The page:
Blog / machine learning
What is marketplace supplier fraud and how can you stop it?
Online marketplaces are vulnerable to fraud from suppliers as well as customers. Learn how to identify supplier fraud and why it needs a different approach to customer fraud.
Supplier fraud is an increasing concern for on-demand marketplaces, such as couriers/delivery services and ridesharing apps. Fraudulent behavior from suppliers can have as high a cost as card-not-present (CNP) payment fraud, but it’s often more challenging to spot as it rarely results in chargebacks.
Supplier fraud also has a negative impact on the user experience for genuine customers. Longer wait times, lost orders and higher fees cause customers to lose trust in a business. It also puts greater pressure on legitimate suppliers to remain competitive.
Marketplace business types
Marketplaces connect suppliers with customers. Supplier fraud affects marketplaces where the customer selects a specific supplier, as well as marketplaces where the customer selects a service instead of a specific supplier.
Exposure to supplier fraud is often highest during expansion, when a marketplace onboards new suppliers quickly and offers generous incentives to attract customers. There are many other factors that impact supplier fraud rates eg. products/services offered, onboarding processes and business strategy.
Supplier fraud scenarios
Suppliers typically turn to fraud when they see an opportunity to boost their earnings. In some cases, suppliers might seek to improve their ranking within the marketplace, or launder money from CNP payment fraud.
Low-value orders from fake customer accounts
A supplier creates fake customer accounts to place orders that are lower in value than the fee they are paid as a supplier - for example, a courier may place orders for low-value items (eg. a drink) to receive the delivery fee.
A supplier uses a fake account to place an order with cash delivery, in this scenario the marketplace advances the restaurant the payment. Once they receive the payment, the restaurant cancels the order and keeps the payment.
Collusion between a customer and supplier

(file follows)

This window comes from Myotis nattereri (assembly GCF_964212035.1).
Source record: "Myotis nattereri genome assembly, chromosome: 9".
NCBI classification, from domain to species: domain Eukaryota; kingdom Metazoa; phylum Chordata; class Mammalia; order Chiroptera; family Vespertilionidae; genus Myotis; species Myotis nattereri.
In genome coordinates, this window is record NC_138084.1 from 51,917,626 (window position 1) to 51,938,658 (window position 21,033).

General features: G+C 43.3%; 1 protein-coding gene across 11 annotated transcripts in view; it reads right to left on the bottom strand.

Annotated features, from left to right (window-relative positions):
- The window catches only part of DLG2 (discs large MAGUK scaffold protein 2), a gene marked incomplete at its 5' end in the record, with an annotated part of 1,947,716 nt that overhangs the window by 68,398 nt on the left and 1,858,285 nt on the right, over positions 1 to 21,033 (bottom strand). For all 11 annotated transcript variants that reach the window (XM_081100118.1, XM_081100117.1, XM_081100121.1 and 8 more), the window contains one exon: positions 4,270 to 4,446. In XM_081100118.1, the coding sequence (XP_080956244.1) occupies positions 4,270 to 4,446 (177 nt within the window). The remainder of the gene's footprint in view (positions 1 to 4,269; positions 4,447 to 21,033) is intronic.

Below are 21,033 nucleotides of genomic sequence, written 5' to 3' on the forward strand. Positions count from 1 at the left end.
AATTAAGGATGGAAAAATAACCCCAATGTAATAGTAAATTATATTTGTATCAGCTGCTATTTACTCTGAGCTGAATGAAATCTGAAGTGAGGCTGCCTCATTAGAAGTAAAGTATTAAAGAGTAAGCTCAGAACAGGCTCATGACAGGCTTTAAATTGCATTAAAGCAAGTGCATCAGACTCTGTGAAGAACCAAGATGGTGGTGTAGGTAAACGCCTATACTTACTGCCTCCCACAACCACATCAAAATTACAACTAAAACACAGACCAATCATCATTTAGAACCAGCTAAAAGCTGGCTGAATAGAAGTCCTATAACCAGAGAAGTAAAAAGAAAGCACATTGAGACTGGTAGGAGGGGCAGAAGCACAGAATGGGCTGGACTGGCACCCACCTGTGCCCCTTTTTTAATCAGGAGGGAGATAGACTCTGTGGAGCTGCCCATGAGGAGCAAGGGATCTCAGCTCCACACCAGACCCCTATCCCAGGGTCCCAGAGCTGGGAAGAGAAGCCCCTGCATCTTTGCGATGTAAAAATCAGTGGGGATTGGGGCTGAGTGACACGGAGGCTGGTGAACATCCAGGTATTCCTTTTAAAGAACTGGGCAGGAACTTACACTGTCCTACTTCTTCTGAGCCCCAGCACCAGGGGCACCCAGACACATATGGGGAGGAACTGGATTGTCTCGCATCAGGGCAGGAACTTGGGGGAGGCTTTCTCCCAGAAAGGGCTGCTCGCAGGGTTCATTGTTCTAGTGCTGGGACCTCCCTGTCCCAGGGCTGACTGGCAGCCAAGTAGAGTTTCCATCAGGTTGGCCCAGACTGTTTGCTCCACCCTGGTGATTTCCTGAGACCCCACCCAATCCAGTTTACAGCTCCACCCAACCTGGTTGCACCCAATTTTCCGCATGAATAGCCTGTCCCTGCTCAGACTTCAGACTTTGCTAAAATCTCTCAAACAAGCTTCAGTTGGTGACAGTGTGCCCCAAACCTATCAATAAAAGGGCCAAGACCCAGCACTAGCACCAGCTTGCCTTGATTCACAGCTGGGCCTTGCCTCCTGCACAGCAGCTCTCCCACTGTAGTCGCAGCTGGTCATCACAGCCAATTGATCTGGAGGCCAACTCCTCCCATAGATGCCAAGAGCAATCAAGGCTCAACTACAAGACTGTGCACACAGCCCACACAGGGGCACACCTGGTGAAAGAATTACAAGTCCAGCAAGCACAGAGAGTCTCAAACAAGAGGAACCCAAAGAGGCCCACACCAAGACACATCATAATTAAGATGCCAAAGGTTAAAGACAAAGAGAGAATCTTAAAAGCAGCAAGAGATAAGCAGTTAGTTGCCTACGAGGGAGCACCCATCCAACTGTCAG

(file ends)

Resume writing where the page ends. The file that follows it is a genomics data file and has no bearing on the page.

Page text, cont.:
Using a ridesharing marketplace as an example - a passenger and driver pre-arrange a trip using a stolen credit card. In return for accepting the fare, the driver will receive a large fee.
Referral schemes and promotions
Suppliers may create fake customer accounts to unlock rewards - eg. discounts for new customers, referral schemes or a bonus based on the number of orders completed over a period of time.
Why supplier fraud needs a different approach
It’s important to emphasise that the methods used in supplier fraud are very different from methods used by professional fraudsters who commit typical CNP fraud.
With online payment fraud, the typical fraudster uses stolen credentials to make orders, sometimes using lists containing hundreds of accounts or credit card details. Supplier fraud is far more opportunistic. The majority of the time, suppliers only occasionally commit fraud based on specific circumstances.
Why is this important? When a user is caught committing CNP fraud they are usually blocked from making any future orders. However, a marketplace needs suppliers to function, and if it blocks every supplier who does something slightly fraudy it may not be able to fulfill genuine customer orders. Therefore instead of permanently blocking suppliers, we prevent specific negative behavior.
How do we stop supplier fraud?
To help marketplaces combat this problem, we offer an anomaly detection model to look at the supplier history and identify patterns of behavior that indicate fraud. As well as the supplier, we also look at the combined risk of the supplier, customer and the order itself.
This means the marketplace can prevent the potentially fraudulent suppliers from being matched with high-risk customers/orders. The supplier is still able to fulfill low-risk orders, so if there are any false positives it doesn’t prevent them from earning. Also, the dynamic approach of our anomaly detection model means that if the supplier's behavior improves, they are not permanently penalized. We recognize suppliers are not inherently bad and typically have more good, fulfilled orders and fewer fraudulent orders.
We also look into networks where suppliers are working together, potentially sharing a group of fake customer accounts or working with the same colluding customers. In this sense, networks allow us to identify potentially fraudulent suppliers that have just emerged and therefore hadn't been identified by our machine learning model.
Warning signs to identify supplier fraud
Shared properties between a supplier and customer (or between customers)
eg. Name, surname, phone number, address, device.
Similarity between a supplier and customer (or between different customers)
Look out for similar names, contact numbers or emails, eg. one character change.
Supplier receiving repeated orders from the same customers
Nearly always suspicious for commoditized suppliers (eg. couriers or drivers). With differentiated suppliers (eg. restaurants) this is common and not a sign of fraud.
Also look for any suppliers receiving a higher than average proportion of:
- New customer orders
- Discount/promo orders
- Orders which change price
- Cancelled orders
If you want to learn more about how we can help you manage supplier fraud at Ravelin get in touch here.